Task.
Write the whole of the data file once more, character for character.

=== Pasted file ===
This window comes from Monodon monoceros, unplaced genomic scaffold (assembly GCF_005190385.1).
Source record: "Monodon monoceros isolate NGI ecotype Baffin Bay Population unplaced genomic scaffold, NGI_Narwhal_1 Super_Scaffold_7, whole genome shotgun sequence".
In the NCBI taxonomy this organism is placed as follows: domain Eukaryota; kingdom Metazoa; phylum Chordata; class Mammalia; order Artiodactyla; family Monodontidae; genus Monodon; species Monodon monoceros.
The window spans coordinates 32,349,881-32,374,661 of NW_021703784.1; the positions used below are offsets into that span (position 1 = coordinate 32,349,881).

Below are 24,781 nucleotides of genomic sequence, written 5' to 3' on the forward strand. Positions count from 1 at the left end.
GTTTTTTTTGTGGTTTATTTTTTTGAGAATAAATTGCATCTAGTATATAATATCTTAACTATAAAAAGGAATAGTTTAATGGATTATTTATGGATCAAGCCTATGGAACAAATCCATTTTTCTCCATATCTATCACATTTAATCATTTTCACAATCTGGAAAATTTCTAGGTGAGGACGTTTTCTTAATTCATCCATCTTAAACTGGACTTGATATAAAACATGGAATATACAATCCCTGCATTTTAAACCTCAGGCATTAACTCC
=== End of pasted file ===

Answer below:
This window comes from Monodon monoceros, unplaced genomic scaffold (assembly GCF_005190385.1).
Source record: "Monodon monoceros isolate NGI ecotype Baffin Bay Population unplaced genomic scaffold, NGI_Narwhal_1 Super_Scaffold_7, whole genome shotgun sequence".
In the NCBI taxonomy this organism is placed as follows: domain Eukaryota; kingdom Metazoa; phylum Chordata; class Mammalia; order Artiodactyla; family Monodontidae; genus Monodon; species Monodon monoceros.
The window spans coordinates 32,349,881-32,374,661 of NW_021703784.1; the positions used below are offsets into that span (position 1 = coordinate 32,349,881).

Below are 24,781 nucleotides of genomic sequence, written 5' to 3' on the forward strand. Positions count from 1 at the left end.
GTTTTTTTTGTGGTTTATTTTTTTGAGAATAAATTGCATCTAGTATATAATATCTTAACTATAAAAAGGAATAGTTTAATGGATTATTTATGGATCAAGCCTATGGAACAAATCCATTTTTCTCCATATCTATCACATTTAATCATTTTCACAATCTGGAAAATTTCTAGGTGAGGACGTTTTCTTAATTCATCCATCTTAAACTGGACTTGATATAAAACATGGAATATACAATCCCTGCATTTTAAACCTCAGGCATTAACTCC